I became a devoted believer in Dialectical Behavior Therapy and mindfulness exercises during the time when I had no funds for trauma treatment. This was only several months into developing full-blown PTSD and my trauma therapist introduced me to this way of training my thoughts. I ordered a workbook online and began practicing many of the tools I learned, as well as teaching them to my girls. Eventually, I became proficient enough that I would come up with my own tools and techniques that fit with my life.
I’m going to give you primer on how to begin using these skills to help with your symptoms. Even if you don’t have full-blown PTSD (and I sure hope you don’t), these can be adapted to help with any traumatic or high-stress situation.
Number One Rule? Listen To Your Body!
Remember that this is not a mental illness. This is your body’s natural response to trauma. It is how our brains try to keep us safe and remove us from a dangerous situation. The fact is, our brain doesn’t automatically know that we sometimes can’t get out of a situation. So while your Amygdala is triggering your flight-or-fight response repeatedly, your Cerebrum is trying to fight it with logic and reason. That’s quite the grudge match! So your job becomes acting as referee between the warring factions of your brain. Without tools to handle the two sides, your thoughts become like a tangled ball of yarn.
Stop, Observe, and State
Whenever I see a car with a New York license plate (Captain Crazy lives in Amsterdam, New York, and I’m a bit over 1,000 miles away), my brain wants me to flee. I feel the familiar sensation in my solar plexus that wants me to break into a full-on sprint, even while in my car. My process goes something like this:
“Is that him, Aubrey?”
“If it was him, what could you do?”
“Hit the gas, turn in the other direction, go to the police station, and get an escort home.”
“And can your car outrun his car?”
“In a heartbeat.”
Sounds simplistic, I know, but in the midst of the experience there is also an entirely separate conversation going on. It’s the conversation we all tend to have, admonishing ourselves for being reactive, or unreasonable, or hypersensitive… all those things the abuser told us we were. It’s in those times when you have to actively remind yourself that you are having a response to trauma. Your body is doing what it’s designed to do.
This technique also works for me in handling night terrors. Although most times I don’t remember what I was dreaming, I awake screaming, shaking, sweating, and frequently crying. I practice the stop and state tools by stating where I am, who is present (or if I’m alone), that I am unharmed, and making verbal commentary on what is around me. “The TV is dusty, the dog is wagging her tail, the chair is green, my desk is black.” This helps give you a quick sense of reality to counteract what happened while you were not conscious. Couple it with consciously slowing your breathing, mentally telling your heart it’s okay to beat less, and essentially having a mental conversation with your body’s natural processes. “It’s okay, lungs, you can slow down and expand fully. It’s okay, chest, you can relax.”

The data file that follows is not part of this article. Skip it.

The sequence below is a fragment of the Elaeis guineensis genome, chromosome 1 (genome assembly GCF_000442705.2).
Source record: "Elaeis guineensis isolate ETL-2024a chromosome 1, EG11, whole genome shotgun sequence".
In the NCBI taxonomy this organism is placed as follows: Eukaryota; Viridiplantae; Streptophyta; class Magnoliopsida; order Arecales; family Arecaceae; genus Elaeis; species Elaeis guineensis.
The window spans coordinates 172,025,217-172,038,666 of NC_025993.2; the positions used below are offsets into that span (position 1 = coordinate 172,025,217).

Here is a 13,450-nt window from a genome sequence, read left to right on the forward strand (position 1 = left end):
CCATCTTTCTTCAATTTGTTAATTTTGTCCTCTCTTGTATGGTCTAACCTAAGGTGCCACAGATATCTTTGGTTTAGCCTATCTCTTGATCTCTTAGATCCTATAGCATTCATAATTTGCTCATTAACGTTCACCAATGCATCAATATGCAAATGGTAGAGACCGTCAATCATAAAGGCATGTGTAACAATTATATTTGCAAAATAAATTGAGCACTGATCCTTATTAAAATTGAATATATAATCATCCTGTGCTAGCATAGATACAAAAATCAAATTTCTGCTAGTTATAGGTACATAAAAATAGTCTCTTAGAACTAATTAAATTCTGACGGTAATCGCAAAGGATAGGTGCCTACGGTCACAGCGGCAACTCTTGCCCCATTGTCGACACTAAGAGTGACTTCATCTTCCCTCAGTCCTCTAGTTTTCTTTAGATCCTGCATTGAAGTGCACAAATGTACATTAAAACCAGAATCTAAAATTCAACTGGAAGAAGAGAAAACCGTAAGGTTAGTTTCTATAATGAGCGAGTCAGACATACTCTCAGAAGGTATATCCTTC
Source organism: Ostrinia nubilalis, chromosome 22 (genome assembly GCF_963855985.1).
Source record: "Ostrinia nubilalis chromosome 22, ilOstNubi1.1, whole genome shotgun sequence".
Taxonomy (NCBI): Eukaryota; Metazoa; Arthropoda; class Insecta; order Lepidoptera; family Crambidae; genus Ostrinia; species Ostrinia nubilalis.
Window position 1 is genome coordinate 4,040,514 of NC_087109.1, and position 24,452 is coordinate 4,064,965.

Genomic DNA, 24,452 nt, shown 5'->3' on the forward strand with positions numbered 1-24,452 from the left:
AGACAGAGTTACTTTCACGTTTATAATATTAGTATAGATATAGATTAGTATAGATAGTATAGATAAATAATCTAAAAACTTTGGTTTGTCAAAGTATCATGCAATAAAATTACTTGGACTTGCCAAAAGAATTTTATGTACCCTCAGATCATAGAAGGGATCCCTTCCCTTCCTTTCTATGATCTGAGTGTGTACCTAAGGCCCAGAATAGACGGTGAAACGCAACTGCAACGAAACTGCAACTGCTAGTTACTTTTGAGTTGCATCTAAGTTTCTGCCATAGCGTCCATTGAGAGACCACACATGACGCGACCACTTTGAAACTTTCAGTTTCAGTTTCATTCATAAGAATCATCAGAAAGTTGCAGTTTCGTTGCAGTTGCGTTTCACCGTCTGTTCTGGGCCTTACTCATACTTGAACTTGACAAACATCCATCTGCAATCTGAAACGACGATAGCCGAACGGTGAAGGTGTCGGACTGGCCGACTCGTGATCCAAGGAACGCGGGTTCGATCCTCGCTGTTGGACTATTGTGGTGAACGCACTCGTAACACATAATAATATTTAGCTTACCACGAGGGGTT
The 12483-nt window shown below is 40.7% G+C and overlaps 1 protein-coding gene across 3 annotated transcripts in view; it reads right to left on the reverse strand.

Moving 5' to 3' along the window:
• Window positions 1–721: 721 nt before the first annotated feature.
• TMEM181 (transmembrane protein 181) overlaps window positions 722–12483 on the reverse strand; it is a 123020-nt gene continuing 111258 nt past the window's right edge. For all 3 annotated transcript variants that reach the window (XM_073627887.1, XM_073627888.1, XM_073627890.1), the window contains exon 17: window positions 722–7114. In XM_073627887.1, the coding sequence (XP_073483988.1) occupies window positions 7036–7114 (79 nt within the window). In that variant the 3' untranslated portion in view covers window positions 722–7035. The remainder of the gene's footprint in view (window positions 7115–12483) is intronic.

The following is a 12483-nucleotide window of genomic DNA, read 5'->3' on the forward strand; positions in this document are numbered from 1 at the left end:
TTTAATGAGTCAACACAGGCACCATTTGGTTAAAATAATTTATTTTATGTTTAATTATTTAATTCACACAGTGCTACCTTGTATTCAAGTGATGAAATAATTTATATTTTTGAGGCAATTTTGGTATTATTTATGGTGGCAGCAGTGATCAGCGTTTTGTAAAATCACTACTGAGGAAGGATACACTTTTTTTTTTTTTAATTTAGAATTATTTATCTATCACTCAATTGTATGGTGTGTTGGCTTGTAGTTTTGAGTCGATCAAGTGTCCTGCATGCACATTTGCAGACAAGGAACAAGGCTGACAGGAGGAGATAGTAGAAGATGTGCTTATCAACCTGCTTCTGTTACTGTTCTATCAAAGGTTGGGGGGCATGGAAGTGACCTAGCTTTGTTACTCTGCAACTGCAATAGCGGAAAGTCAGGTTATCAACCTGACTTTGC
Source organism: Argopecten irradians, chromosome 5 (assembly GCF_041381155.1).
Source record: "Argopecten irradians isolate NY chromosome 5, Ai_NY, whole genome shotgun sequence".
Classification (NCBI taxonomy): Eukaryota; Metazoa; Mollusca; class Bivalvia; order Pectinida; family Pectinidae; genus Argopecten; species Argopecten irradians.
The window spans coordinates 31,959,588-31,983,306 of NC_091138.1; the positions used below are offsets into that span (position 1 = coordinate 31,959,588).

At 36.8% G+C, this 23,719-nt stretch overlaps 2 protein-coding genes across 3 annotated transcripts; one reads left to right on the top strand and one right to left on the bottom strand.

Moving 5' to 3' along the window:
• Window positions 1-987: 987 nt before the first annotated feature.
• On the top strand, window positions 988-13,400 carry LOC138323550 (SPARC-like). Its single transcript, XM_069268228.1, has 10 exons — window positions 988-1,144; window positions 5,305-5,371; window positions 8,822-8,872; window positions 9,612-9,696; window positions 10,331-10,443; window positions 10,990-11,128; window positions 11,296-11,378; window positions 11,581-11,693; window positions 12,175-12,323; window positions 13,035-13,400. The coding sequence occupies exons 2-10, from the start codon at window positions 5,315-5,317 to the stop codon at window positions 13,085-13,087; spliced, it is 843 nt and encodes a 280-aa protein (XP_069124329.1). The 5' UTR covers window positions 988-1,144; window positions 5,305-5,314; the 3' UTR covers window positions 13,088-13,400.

Have An Evacuation Plan… For Everything
One thing I learned when I first got into healthcare management was the critical nature of having and practicing a solid evacuation plan. Just like you need a fire evacuation plan for your home, you need both a physical and emotional evacuation plan for handling your triggers. When things first escalated with Captain Crazy post-divorce, one of the things I did was buy two fire ladders for my house. I told my kids they were in case we had a fire and since everybody should have a fire evacuation plan, this is a good idea. The truth was, I put one in my bedroom and one in my younger daughter’s room so we would have a way to escape from the top floor if he came into the house.
Psychologically, you need the same escape ladder. If you make a list of your triggers, you can then begin to design a plan to deal with them. Here is what I used for the never-ending legal wranglings:
1. What is the worst thing he can do to me through this action?
2. What can I do about it if he actually accomplishes what he’s after?
3. What is the worst case scenario if he “wins”?
4. How will I survive or come back from that?
In the case of the $2 million lawsuit that actually helped to cement my PTSD, I went through this exercise and realized that the only thing he could take from me was money. While it sucked and was unconscionable that he would take away the financial resources for the children he claimed to love, I knew that even if he took it all (which he did through legal fees), I would still have my children (I do). I would still have two college degrees, skills, and experience to land a great job (I did), I would still have a huge circle of friends who loved me and had my back (yep), and I would have the self-respect and backbone to prove to him that he could not control my life.
This was my evacuation plan. With each of his crazy antics, I went through the questions to determine the worst case scenario, what I could do about it, and how I would come back from it. This exercise had a surprising amount of power. Still does. Only now I also do it in reverse by adding one thing, “Will this ever get him what it is that he is after?” The answer is a loud and resounding, “NO!” He will never, ever destroy me and he will never, ever have the wonderful people that I do.
It’s Okay to Feel It!
Want to hide? Do it. Don’t lecture yourself or reason with yourself. Go in the closet, the public restroom, the office, whatever you need to do. You’re not nuts, you are a survivor of a life experience that you wouldn’t wish on anyone. I promise you, though, if you set up and practice your own mental evacuation plan, you will not only feel empowered, you will gain a healthy control over your symptoms.